University of Georgia Press ($24.95)
by Renée E. D’Aoust
Chosen by John Phillip Santos as the winner of this year’s AWP Award in Creative Nonfiction, Sarah Einstein’s Mot, A Memoir is a breathtakingly beautiful read. In this unique story of friendship, Einstein drives from her home in West Virginia to Texas to spend a week at a KOA “kampground” with her homeless friend Mot. The week will be an upgrade for Mot, who lives out of his car, but the KOA cabin will heighten his considerable anxieties (for example, Mot’s voices tell the pair where they can and cannot eat). Still, a week spent in a sanitized camping ground is also a much-needed break for Einstein, from her job and from her husband Scotti. While Scotti shares Einstein’s commitment to social justice, he’s taken his dedication too far, allowing a desperate woman named Rita to overwhelm his marriage.
Einstein is a kind, compassionate friend, whose understanding stretches convention. Mot doesn’t seem to need her in the same way she needs him, though we assume he does. Einstein reports that
A week of magical thinking has reshaped me into someone who finds augury in the black smoke.
Mot’s mental illness infuses everything with meaning. I’ve spent a week immersed in the unreal. It takes work to pull myself back into the world of simple cause and effect.
By living on the road, and on the edges of society, Mot uses perpetual movement to keep his inner voices in check. His story as a vet is desperately sad, but he is not a pathetic man.
The finely crafted narrative backdrop to Einstein’s and Mot’s friendship is Einstein’s marriage to Scotti. Scotti helps Rita, who is emotionally abusive, and Einstein helps Mot, who ultimately disappears (as he warned would happen). The marriage is a quartet of dysfunction. It’s clear this arrangement no longer works, if it ever did.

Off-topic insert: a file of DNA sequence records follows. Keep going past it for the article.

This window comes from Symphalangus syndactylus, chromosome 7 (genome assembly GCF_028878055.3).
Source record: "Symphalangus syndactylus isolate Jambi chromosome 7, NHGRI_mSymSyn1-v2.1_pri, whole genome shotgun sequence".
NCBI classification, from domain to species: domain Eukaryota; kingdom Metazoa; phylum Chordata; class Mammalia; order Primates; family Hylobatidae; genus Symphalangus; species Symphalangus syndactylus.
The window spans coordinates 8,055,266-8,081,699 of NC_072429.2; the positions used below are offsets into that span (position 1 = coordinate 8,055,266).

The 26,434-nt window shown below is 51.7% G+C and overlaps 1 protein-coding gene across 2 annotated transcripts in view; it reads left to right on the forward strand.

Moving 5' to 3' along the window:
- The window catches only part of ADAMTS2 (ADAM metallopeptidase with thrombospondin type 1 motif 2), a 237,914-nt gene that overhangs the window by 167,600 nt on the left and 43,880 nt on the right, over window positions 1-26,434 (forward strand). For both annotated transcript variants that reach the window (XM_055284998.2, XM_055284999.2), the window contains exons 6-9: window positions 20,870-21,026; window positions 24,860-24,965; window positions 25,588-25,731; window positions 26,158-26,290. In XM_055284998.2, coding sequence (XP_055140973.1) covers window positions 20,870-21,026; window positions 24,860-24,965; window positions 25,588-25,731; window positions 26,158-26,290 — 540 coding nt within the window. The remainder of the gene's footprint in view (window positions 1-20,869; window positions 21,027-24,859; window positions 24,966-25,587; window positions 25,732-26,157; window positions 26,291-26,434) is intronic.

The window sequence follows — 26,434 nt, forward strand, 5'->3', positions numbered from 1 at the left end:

Einstein’s story of individuation propels the narrative forward. Having burned out helping others, she now acknowledges that she has subsumed herself through her almost obsessive need to be of service. Her dedication is worthy, but it makes it impossible for her to be a whole person.
Einstein makes another trip to see Mot—this time to a KOA east of Oklahoma City. Mot’s car breaks down, so Einstein brings him home with her to West Virginia, offering yet more help. Einstein is the kind of friend we would all do well to emulate. Mot’s car is left behind like road kill, but not Mot. On the drive home, Einstein reflects:
Two days of nothing to do but converse have left me without a single untold story or crackpot theory left to fill the silence. Mot, too, has grown quiet, although whether he is out of material or fretting over what to do is impossible to know. It’s Sunday. He turns the radio to NPR so we can let Garrison Keillor and Michael Feldman do the talking for us.
Mot says that he often goes months without anyone to talk to and that during those times the people on NPR are as close as he comes to having friends.
Sarah Einstein is a brave, compassionate writer, and in Mot, A Memoir, she honors a beautiful, honest friendship.